High school rodeo: Davis County teen's passion for cow cutting turned his life around
"It was absolutely what he needed to give him his passion for life," Ian's mother said. "Maybe he wants to go to college now. He's a genius kid; he writes computer programs. He's really brilliant. I think that's why he struggled so much in school was because he was bored. Now he wants to go to college and have a good job, but he wants to always keep working with the horses, too.
"Life is hard, life is so hard. He knows he has to work hard, because if he doesn't get out and work he's not going to do very well and his horse isn't going to do well, either. We're very proud of what he's accomplished.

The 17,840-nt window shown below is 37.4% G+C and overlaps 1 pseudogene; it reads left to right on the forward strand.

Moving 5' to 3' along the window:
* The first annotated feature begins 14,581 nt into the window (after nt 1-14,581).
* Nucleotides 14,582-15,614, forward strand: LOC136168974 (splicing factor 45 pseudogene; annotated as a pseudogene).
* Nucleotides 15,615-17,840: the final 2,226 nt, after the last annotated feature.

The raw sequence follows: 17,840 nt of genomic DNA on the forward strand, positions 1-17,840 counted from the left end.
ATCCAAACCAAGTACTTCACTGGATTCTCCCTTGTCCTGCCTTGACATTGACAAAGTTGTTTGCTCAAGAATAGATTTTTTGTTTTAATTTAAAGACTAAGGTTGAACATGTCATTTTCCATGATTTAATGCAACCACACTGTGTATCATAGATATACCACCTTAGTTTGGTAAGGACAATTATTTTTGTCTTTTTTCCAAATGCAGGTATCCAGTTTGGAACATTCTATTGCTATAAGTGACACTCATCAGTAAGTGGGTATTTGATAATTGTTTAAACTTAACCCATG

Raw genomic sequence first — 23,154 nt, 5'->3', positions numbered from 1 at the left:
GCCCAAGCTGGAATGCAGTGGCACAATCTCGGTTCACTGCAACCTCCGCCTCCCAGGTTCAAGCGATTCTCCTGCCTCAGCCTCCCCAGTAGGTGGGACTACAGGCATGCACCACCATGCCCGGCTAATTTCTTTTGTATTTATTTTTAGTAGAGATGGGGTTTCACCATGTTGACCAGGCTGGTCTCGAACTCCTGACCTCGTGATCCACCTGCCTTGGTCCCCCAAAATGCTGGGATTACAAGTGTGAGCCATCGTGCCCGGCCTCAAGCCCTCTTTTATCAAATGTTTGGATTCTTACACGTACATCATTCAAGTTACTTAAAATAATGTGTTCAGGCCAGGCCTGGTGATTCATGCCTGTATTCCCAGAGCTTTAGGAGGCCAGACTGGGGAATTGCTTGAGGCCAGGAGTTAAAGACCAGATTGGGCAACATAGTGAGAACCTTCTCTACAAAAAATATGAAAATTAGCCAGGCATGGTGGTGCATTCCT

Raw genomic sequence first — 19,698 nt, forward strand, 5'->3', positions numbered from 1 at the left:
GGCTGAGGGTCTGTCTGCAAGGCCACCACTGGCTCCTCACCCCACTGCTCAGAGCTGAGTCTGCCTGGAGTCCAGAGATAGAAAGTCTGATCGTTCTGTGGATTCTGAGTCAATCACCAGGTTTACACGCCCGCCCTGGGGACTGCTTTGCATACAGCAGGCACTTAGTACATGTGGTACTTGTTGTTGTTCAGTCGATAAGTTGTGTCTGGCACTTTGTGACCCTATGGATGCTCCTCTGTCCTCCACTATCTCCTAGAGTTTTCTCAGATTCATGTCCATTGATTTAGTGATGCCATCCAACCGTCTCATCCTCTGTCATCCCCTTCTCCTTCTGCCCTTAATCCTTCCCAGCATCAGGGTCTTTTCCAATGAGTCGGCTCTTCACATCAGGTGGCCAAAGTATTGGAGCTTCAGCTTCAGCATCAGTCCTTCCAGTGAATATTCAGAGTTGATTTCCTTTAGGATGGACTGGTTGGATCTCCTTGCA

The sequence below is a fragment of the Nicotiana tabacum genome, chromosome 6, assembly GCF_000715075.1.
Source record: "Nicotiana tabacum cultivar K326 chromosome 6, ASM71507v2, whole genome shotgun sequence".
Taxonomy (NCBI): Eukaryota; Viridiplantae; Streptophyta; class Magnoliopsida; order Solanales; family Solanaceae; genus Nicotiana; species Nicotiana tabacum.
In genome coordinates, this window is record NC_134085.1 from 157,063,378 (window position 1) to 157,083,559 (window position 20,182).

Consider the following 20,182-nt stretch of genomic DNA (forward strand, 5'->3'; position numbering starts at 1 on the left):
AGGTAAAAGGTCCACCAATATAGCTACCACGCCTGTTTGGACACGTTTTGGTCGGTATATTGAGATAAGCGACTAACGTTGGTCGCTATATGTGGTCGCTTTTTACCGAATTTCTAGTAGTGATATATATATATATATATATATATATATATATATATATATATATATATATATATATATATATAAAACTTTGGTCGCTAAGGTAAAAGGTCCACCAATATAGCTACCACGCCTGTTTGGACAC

"It's given me a great opportunity to spend time with him, too," she said. "I've asked myself, 'What should a mom do to spend time with her 16-, 17-, 18-year-old kid?' They don't want to spend time with Mom. But it's been a good thing. It's given us a lot of bonding time and we've been all over the state and to nationals together."
Who knew that this special kind of "horsing around" could turn a young man's life around and help him climb out of that deep, dark hole?
His mom is pretty sure that at least one very special "person" knew.
"He was miserable; he really was miserable. He hated life, he really hated life," she said. "He's a different kid now. It's given him a lot of confidence.
"I just thank Heavenly Father every day. I do. It was an answer to prayers, it literally was. I didn't know where to turn, I didn't know what to do for him. And this was what he needed.
"That was it — what can I do for him?," she recalled wondering. "I was at a loss, I didn't know what to do. But that was the answer. It was just the perfect thing. God knew that's what he needed."